Territorial self-government is organized at two levels, local and regional. At the local level there are municipalities (429) and cities (126), and at the regional there are the counties (županija - 20). Zagreb as the capital and the biggest and economically the most important city has a double status as city and county. There is a permanent discussion that the number of municipalities and cities is too high and should be reduced.

2.1 Outcomes of sector related pay setting – Results from databases

If there is a database of collective agreements in place in your country, which allows to report “averages” of collectively agreed pay increases/increases set by law for the following sectors, please report them in the following table.

Database of collective agreements
 

Metal

Banking

Local Government

  • of the statistical source and weblink;
An information on signed collective agreements is available in trade union for metal (Sindikat metalaca Hrvatske) but it is not available publicly the web. It does not contain “averages” of collectively agreed pay increases. Not available

An information of signed collective agreements is available in trade union of employees in bodies of state and local self-government (S indikat državnih i lokalnih službenika i namještenika Republike Hrvatske - http://www.sdlsn.hr/) and is usually published in official document or publication of local self-government body.

It does not contain “averages” of collectively agreed pay increases.

What was the average collectively agreed increase per annum stemming from this database (from 2011 to 2012 and from 2010 to 2011)

According to the increase of retail prices increases: 3.2% in 2011 and 4.7% in 2012.   Due to the economic crisis and lack of public financial resources there was no increase in wages for mentioned employees but very often there was a reduction in the wages.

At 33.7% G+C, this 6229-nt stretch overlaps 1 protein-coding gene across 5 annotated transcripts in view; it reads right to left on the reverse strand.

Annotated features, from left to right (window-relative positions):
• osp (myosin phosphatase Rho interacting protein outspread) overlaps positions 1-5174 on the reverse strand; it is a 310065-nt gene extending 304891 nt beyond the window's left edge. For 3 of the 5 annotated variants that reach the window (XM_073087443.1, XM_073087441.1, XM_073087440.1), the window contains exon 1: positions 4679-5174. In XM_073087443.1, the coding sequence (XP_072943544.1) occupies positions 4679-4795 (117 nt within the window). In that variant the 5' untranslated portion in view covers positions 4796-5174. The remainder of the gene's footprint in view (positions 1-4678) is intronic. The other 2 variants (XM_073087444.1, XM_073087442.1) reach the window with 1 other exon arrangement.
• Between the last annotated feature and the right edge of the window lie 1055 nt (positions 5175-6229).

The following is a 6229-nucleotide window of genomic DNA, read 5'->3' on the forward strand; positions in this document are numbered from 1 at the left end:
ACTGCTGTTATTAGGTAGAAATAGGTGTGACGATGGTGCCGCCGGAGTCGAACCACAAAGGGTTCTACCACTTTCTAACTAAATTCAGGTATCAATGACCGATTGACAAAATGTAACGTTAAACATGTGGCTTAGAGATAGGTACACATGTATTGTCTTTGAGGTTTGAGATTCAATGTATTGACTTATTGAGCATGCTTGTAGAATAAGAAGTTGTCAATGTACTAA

Does the data-source cover the whole sector or does it only cover parts? In case of partial coverage: what % of collective agreements is covered by the database?

     

If this information is available for all sectors, please go to section 3 (Minimum Wages) immediately.

For those sectors where no such “average” figures are available, please go to section 2.3 (Factsheets) for the respective sectors.

2.2 Outcomes of sector related pay setting: METAL SECTOR

  • In case only one agreement/law exists covering the whole sector, please report the outcome of this agreement.
  • In case more major agreements are valid FOR the sector, please report the three most important agreements and indicate at what level they have been negotiated. Please note that these might be BOTH higher or LOWEL LEVEL agreements as well.
Sector related agreement fact sheet 1 – Metal sector

Name of the agreement

Collective Agreement for Ðuro Ðakoviæ Strojna Obrada Company

Signatory parties to the agreement Main trade union representative for the company and regional trade union representative on one side and the chairperson of company management board on the other.
At what level has this agreement been negotiated/pay been set? Please refer to the levels from question 2.1 At the company level
Who in the sector (and possibly also beyond) is covered by this agreement?

All employees in the company due to the anti- discriminatory measure

Is this agreement linked to any higher or lower level agreements, and if so, how?

No

What was the pay increase in the basic pay rate (including minimum wage rates):

from 2011 to 2012;

from 2010 to 2011?

According to the increase of retail prices increases: 3.2% in 2011 and 4.7% in 2012.

What was the exact period (in months) for which the pay increase has been agreed:

from 2011 to 2012; (e.g.: March 11 – February 12)

from 2010 to 2011? (March 10 – February 11)

In case the agreement has been made for an indefinite duration (i.e. with no period for renewal mentioned), please state this.

Calendar year

Have any additional lump sum payments been agreed?

Include an incentive payment, compensation for cases of overtime work, work at night, on Sundays or public holidays, the addition supplement of 0.5% of wages for each year of service, compensation for work in four-shift system. Furthermore, are stipulated all tangible benefits, like supplement for Christmas and Easter, the addition for the holiday, support for period after three months of sickness leave and in the event of disability or death, travel, per diem and field allowances, compensation for the use of private cars for official purposes.